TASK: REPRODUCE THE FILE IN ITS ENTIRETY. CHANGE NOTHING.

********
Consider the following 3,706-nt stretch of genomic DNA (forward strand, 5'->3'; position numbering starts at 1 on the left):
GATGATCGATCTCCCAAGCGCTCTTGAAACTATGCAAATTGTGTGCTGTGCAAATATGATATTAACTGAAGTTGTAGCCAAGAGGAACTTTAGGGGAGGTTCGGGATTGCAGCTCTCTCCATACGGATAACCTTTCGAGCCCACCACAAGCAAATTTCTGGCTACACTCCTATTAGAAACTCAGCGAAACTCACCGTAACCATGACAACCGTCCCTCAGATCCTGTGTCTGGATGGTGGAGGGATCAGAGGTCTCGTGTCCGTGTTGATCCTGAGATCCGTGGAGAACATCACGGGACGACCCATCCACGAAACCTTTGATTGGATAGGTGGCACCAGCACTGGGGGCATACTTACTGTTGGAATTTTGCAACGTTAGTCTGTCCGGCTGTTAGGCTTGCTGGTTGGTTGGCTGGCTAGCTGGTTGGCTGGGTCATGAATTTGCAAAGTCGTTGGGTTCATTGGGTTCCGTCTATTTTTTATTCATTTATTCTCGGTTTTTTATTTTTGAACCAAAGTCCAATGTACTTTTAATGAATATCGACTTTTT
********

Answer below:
Consider the following 3,706-nt stretch of genomic DNA (forward strand, 5'->3'; position numbering starts at 1 on the left):
GATGATCGATCTCCCAAGCGCTCTTGAAACTATGCAAATTGTGTGCTGTGCAAATATGATATTAACTGAAGTTGTAGCCAAGAGGAACTTTAGGGGAGGTTCGGGATTGCAGCTCTCTCCATACGGATAACCTTTCGAGCCCACCACAAGCAAATTTCTGGCTACACTCCTATTAGAAACTCAGCGAAACTCACCGTAACCATGACAACCGTCCCTCAGATCCTGTGTCTGGATGGTGGAGGGATCAGAGGTCTCGTGTCCGTGTTGATCCTGAGATCCGTGGAGAACATCACGGGACGACCCATCCACGAAACCTTTGATTGGATAGGTGGCACCAGCACTGGGGGCATACTTACTGTTGGAATTTTGCAACGTTAGTCTGTCCGGCTGTTAGGCTTGCTGGTTGGTTGGCTGGCTAGCTGGTTGGCTGGGTCATGAATTTGCAAAGTCGTTGGGTTCATTGGGTTCCGTCTATTTTTTATTCATTTATTCTCGGTTTTTTATTTTTGAACCAAAGTCCAATGTACTTTTAATGAATATCGACTTTTT